Although its name sounds like a chemical weapon, it carries one of the amino acids our bodies need on a daily bases to improve, build, heal, repair and maintain its function. The l-tyrosine as an amino acid is unusually important for proper brain function. In this article we will discuss why is that so and whether or not you can improve brain’s function by taking tyrosine supplements.
L is just an isomeric form of a molecule- the human body can utilize only l-amino acids- besides L, there is a D form as well. Acetic acid (N-acetyl) is added to the molecule of L-tyrosine to improve the bioavailability of a supplement (resorption rate from the intestines).
All theoretical concepts describing the supplement’s mechanism of action are effects of increased dopamine synthesis in the brain due to an increased amount of L-tyrosine.
But, does it works? Stick to the end, and you’ll find out!
What does dopamine do?
Dopamine is one of the most important neurotransmitters in the central nervous system. The lack of it causes cognitive dysfunction such as mental fatigue, depression, mood swings, forgetfulness, inability to handle stress, inability to concentrate and many other problems. Also, many neurological diseases are associated with dopaminergic abnormalities, such as Parkinson’s disease, schizophrenia, Huntington disease, etc.
On the other hand, boosting dopamine production in the brain causes exactly the opposite effects- it’s a vital part of the neurological circuits that regulate learning processes, reward, motivation, emotions, motor control and others.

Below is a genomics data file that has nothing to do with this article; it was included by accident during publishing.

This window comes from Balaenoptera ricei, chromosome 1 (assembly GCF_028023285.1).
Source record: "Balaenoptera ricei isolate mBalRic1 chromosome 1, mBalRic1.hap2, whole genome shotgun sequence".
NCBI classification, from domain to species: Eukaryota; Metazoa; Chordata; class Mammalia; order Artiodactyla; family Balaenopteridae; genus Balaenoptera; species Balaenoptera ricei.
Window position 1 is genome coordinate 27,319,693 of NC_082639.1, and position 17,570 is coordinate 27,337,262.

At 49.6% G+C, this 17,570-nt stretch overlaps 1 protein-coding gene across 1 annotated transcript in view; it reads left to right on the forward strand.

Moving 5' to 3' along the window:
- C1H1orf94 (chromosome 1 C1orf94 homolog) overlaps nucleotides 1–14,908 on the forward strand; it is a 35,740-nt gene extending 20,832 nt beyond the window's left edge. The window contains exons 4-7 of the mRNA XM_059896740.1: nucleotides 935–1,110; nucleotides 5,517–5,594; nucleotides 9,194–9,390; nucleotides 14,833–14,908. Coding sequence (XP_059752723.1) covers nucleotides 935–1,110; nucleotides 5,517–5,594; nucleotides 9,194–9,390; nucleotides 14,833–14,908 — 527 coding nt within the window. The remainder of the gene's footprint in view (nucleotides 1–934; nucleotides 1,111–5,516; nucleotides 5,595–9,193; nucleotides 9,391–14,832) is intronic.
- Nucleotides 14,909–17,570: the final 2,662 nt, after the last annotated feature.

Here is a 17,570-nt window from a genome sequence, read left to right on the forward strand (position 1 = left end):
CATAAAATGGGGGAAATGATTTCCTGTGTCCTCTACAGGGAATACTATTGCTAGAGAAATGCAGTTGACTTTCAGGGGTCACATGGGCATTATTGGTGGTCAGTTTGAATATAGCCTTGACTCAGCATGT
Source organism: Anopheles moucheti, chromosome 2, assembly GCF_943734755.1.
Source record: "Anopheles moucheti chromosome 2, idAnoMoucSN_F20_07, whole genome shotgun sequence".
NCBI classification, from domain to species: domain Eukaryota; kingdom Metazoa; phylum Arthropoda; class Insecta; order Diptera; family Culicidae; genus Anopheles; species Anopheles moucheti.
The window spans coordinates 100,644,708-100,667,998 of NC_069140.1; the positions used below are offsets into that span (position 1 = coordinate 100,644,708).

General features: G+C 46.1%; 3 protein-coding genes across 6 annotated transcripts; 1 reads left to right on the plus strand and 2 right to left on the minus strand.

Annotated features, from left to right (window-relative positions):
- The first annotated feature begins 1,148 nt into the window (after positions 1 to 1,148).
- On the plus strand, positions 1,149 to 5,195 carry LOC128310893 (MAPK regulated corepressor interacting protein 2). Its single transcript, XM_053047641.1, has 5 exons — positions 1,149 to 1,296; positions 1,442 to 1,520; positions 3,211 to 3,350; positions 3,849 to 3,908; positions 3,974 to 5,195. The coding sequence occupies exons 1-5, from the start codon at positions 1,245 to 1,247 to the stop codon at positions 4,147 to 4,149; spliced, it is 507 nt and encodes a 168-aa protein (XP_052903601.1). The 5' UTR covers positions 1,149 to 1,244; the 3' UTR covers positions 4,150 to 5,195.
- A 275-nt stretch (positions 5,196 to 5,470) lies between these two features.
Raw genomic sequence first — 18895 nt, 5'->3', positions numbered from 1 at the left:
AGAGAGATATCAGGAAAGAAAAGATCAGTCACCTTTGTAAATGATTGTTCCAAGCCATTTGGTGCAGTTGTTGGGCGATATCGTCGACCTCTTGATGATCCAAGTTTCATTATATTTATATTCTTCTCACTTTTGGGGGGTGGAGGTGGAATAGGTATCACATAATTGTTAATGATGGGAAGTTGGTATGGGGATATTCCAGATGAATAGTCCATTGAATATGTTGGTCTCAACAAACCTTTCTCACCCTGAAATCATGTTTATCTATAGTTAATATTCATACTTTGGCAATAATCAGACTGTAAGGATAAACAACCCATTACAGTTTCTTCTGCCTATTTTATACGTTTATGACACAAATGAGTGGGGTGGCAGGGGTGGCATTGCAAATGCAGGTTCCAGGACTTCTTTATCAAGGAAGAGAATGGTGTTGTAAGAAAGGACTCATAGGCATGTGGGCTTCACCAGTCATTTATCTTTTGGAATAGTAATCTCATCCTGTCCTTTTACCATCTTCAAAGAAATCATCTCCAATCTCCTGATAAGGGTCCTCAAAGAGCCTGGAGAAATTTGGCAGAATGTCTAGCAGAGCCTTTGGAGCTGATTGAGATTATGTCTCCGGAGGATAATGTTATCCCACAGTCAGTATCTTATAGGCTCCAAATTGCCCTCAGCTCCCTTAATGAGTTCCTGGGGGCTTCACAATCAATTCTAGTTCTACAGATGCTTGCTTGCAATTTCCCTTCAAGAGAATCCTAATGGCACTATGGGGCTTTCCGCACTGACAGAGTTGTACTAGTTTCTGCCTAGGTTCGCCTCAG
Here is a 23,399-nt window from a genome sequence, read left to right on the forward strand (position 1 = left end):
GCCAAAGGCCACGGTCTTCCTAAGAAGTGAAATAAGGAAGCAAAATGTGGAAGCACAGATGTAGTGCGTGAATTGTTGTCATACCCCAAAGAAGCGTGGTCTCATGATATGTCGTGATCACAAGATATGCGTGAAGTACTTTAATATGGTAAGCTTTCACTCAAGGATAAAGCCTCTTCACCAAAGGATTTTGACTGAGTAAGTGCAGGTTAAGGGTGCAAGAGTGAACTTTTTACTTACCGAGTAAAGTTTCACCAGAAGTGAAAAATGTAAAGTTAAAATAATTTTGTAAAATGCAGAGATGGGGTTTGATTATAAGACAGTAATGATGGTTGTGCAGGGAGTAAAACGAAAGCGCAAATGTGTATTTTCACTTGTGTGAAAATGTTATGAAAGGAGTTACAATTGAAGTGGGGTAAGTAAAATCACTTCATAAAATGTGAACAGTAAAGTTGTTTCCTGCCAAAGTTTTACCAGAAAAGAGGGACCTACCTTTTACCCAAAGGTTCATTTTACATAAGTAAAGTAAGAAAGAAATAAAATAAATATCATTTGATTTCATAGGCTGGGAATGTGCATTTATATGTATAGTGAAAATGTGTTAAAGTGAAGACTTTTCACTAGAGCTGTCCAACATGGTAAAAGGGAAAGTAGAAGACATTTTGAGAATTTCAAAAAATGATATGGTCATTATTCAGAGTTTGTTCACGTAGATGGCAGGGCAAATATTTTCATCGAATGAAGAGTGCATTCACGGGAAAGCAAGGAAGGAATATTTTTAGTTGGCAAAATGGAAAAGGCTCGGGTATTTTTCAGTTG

Just like in case of other nootropic supplements on the market, the explicit instruction on how much and how often to use the supplement is hard to find. The good news is- it’s just an amino acid- if you take too much of it, the chances are your body is going to use it for other purposes (not only as a dopamine precursor), such as synthesis of noradrenaline, adrenalin, coenzyme Q10, or just burn it to get some energy.
A typical dose among the users and the one manufacturers often recommend is 350-500mg a day, split into smaller doses and taken throughout the day.
People who take MAO inhibitors or suffer a migraine shouldn’t take this supplement. Due to metabolic byproducts of tyrosine, the populations mentioned above may experience worsening of their health issue.
Does it work?
In medicine, the supplement is used for parenteral nutrition (to avoid malnutrition in critically ill patients or those with certain metabolic diseases). There is no conclusive answer whether or not it causes the increase in dopamine production in the brain. The experiences of users are mixed- while some experienced improvements of their mental stamina and motor control, others can’t say the supplement has done too much for their wellbeing.
Unlike some other nootropic agents that might cause serious side effects, this one is somewhat safe (except for those who take MAO inhibitors or suffer migraine), so trying it, won’t do any harm and might cause some benefits.
From a scientific point of view- there are no reliable studies that prove N-Acetyl L-Tyrosine does what manufacturers claim it does- improve cognitive functions by promoting dopamine synthesis.
 Ko, J. H., & Strafella, A. P. (2012). Dopaminergic Neurotransmission in the Human Brain: New Lessons from Perturbation and Imaging. The Neuroscientist : A Review Journal Bringing Neurobiology, Neurology and Psychiatry, 18(2), 149–168.